Experience-Dependent Network Modification in the Medial Temporal Lobe
AdvisorBarnes, Carol A.
MetadataShow full item record
PublisherThe University of Arizona.
RightsCopyright © is held by the author. Digital access to this material is made possible by the University Libraries, University of Arizona. Further transmission, reproduction or presentation (such as public display or performance) of protected items is prohibited except with permission of the author.
EmbargoRelease after 05-Apr-2013
AbstractTheoretical models of information storage in the brain have suggested that neurons may undergo an experience-dependent tuning or sharpening of their representations in order to maximize the amount of information that can be stored. Changes in the tuning profiles of neurons have been demonstrated to occur when animals must learn perceptual discriminations, however, whether similar changes occur in the absence of behavioral demands is unclear. To address these questions, the activity of simultaneously recorded medial temporal lobe (MTL) neurons was studied in relation to a passive visual recognition memory task. The structure of this task was such that it allowed for a comparison between novelty related responses as well as tuning properties of individual neurons. A total of 565 well isolated single neurons were recorded. The first contribution of this dissertation is the finding of a dissociation between different medial temporal lobe regions such that neurons in temporal area F (TF), but not perirhinal cortex (PRC) or the hippocampus, show an experience-dependent change in their stimulus selectivity. This finding indicates that tuning of stimulus representations may be an effective mechanism for maximizing information storage in some brain regions. The absence of stimulus tuning in higher level association regions (i.e. TF and PRC) suggests that tuning in these regions may be disadvantageous due to the need to construct unified representations across sensory modalities. A complimentary question to the question of network storage capacity is how networks avoid saturation in the connections between neurons. The second contribution of this dissertation is the finding that there exists a decrease in the magnitude of the short time scale correlations between pairs of neurons; suggesting that networks reduce the number of connections between neurons as a stimulus becomes familiar. Gamma oscillations have been proposed to be the mechanism by which groups of neurons coordinate their activity. However, network coordination has only been indirectly measured. The final contribution of this dissertation is the finding that the magnitude of gamma oscillations is strongly correlated with enhanced magnitude of correlations between neurons.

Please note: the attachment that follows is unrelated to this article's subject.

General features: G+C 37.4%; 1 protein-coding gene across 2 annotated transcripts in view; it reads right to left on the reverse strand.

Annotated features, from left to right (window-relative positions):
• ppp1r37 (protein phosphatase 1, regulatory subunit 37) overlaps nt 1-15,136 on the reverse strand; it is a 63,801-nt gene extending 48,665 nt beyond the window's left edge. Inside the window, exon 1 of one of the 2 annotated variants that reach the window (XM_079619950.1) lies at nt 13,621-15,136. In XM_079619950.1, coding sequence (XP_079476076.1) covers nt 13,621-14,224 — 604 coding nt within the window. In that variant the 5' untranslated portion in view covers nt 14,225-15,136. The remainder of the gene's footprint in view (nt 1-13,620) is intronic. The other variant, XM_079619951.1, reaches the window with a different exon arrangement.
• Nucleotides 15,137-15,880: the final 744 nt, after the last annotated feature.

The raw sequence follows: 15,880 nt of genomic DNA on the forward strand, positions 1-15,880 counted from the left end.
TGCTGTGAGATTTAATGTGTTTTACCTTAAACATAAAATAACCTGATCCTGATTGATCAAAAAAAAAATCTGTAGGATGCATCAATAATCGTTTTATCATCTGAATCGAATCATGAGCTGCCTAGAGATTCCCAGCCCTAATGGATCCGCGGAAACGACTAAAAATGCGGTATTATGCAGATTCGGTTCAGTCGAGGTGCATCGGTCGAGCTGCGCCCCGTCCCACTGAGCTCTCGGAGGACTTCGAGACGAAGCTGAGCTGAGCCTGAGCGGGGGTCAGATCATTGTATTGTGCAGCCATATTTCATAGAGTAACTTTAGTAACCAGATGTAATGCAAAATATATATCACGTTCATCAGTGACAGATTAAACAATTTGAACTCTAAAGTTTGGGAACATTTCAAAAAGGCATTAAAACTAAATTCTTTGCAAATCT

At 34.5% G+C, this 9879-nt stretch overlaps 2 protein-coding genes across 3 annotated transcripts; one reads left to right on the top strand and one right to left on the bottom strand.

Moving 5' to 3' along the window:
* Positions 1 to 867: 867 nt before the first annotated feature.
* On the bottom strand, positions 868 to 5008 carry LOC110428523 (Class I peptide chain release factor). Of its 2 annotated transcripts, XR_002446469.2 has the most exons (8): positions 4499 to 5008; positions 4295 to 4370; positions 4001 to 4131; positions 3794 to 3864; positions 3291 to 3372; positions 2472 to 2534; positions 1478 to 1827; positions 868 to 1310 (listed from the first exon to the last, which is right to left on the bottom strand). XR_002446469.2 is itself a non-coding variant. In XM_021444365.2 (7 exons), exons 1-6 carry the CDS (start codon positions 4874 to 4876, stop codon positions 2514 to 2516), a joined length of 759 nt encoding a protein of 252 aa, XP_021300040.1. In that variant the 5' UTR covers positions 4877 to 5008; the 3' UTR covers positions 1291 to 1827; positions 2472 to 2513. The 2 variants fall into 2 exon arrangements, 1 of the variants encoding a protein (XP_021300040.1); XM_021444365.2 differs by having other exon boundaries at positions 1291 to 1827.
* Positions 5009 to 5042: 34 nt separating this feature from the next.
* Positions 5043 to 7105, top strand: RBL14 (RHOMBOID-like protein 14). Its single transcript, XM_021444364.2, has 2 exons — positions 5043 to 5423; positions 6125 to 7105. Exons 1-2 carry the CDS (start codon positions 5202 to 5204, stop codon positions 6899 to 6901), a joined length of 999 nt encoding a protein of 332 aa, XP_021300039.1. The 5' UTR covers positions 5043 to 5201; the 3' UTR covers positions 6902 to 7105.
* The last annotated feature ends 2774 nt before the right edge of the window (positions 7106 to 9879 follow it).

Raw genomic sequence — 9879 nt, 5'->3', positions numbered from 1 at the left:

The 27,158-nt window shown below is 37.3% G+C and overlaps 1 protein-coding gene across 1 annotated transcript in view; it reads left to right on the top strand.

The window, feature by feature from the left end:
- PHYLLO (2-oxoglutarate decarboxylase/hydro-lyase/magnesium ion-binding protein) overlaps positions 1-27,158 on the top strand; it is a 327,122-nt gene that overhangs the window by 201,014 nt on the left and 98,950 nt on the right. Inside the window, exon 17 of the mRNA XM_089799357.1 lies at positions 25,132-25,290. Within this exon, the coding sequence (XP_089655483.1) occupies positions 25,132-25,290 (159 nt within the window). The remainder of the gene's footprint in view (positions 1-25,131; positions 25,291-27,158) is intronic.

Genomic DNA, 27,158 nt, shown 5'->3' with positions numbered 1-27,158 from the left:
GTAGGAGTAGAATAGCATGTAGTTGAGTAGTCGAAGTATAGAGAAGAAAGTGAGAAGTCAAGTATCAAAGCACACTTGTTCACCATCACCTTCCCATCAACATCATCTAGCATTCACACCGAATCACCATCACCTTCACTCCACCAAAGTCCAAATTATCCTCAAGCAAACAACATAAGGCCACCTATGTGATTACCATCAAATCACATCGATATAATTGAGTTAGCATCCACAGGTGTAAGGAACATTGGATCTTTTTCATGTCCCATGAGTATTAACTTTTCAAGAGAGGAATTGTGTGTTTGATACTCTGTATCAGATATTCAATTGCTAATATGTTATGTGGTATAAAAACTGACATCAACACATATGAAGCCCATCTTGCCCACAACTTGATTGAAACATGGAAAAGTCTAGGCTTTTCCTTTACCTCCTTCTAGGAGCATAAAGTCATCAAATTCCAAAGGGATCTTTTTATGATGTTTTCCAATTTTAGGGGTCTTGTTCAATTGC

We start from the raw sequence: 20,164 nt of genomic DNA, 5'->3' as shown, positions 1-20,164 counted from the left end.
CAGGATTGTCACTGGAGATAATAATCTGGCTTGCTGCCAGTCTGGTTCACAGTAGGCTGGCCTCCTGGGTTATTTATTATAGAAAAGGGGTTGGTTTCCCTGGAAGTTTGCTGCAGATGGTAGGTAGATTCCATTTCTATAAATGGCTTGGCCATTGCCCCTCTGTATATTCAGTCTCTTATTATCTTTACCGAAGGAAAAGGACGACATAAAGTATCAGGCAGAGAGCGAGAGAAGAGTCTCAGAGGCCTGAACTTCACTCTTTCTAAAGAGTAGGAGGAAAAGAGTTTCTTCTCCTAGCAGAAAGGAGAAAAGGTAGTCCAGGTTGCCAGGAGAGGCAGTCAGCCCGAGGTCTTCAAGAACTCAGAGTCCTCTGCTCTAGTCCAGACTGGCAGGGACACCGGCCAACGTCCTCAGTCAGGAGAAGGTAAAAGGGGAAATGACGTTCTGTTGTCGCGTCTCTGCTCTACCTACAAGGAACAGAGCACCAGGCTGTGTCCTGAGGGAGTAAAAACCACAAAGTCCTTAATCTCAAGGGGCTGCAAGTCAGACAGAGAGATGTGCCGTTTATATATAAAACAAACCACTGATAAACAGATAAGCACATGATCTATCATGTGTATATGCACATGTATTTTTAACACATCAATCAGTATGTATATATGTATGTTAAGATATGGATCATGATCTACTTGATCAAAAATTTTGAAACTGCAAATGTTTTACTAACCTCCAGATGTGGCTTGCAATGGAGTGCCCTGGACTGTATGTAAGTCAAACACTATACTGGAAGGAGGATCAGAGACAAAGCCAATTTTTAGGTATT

Degree ProgramGraduate College